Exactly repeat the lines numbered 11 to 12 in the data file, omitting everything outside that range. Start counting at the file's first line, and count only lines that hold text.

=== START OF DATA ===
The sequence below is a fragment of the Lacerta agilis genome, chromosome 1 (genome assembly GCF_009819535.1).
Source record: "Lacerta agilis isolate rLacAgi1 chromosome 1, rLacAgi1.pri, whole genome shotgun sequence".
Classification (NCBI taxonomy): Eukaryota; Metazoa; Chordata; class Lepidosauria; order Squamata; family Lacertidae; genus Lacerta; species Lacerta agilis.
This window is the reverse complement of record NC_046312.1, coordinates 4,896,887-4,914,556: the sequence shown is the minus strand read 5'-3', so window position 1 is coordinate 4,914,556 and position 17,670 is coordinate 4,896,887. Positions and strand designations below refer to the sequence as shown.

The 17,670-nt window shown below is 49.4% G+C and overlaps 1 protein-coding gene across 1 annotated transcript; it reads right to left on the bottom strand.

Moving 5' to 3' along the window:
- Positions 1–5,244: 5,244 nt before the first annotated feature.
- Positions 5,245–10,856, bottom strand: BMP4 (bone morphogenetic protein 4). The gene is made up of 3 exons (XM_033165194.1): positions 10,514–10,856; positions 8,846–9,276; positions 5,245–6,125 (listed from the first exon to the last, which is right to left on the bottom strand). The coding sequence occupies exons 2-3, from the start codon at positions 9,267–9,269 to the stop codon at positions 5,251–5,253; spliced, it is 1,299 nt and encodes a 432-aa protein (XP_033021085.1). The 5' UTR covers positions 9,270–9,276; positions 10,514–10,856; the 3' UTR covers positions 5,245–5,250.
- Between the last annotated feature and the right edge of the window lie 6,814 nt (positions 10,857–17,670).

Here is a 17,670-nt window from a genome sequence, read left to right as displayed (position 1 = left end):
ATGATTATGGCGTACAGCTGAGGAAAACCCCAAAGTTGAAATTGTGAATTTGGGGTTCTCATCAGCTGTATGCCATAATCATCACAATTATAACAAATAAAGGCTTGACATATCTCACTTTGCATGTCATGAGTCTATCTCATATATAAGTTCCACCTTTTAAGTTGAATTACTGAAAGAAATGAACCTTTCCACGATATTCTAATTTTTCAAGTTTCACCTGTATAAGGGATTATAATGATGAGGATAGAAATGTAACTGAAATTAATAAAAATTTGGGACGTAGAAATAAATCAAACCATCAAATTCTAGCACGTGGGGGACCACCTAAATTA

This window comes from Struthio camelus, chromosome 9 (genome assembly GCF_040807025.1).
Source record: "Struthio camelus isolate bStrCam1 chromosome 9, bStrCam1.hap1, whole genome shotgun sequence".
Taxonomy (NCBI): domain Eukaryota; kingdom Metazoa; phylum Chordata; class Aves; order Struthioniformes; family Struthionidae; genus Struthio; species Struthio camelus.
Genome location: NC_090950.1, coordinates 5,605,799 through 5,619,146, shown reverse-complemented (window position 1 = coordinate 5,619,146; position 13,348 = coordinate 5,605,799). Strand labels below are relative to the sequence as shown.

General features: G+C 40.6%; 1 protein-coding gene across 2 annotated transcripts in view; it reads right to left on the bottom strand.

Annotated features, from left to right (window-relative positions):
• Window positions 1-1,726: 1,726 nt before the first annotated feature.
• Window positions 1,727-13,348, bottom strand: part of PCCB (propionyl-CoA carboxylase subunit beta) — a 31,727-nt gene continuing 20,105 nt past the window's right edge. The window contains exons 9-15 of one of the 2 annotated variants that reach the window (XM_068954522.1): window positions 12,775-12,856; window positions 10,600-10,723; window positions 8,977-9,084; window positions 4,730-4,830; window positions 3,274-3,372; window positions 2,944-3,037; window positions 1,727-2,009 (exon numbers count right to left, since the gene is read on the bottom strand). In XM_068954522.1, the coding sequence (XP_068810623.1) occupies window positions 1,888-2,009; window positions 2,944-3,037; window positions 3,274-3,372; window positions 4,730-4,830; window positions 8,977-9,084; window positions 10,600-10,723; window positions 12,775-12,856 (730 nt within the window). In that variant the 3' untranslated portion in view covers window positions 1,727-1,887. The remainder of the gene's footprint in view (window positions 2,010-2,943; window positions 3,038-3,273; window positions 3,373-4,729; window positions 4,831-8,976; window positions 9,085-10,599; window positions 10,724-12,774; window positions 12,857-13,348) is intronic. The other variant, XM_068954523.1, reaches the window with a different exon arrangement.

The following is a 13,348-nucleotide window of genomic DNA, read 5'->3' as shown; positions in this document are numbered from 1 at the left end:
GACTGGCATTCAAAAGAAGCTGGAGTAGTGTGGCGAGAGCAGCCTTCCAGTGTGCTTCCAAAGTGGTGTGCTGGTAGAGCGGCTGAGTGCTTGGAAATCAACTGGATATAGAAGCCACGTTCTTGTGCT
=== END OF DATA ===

ATGATTATGGCGTACAGCTGAGGAAAACCCCAAAGTTGAAATTGTGAATTTGGGGTTCTCATCAGCTGTATGCCATAATCATCACAATTATAACAAATAAAGGCTTGACATATCTCACTTTGCATGTCATGAGTCTATCTCATATATAAGTTCCACCTTTTAAGTTGAATTACTGAAAGAAATGAACCTTTCCACGATATTCTAATTTTTCAAGTTTCACCTGTATAAGGGATTATAATGATGAGGATAGAAATGTAACTGAAATTAATAAAAATTTGGGACGTAGAAATAAATCAAACCATCAAATTCTAGCACGTGGGGGACCACCTAAATTA

This window comes from Struthio camelus, chromosome 9 (genome assembly GCF_040807025.1).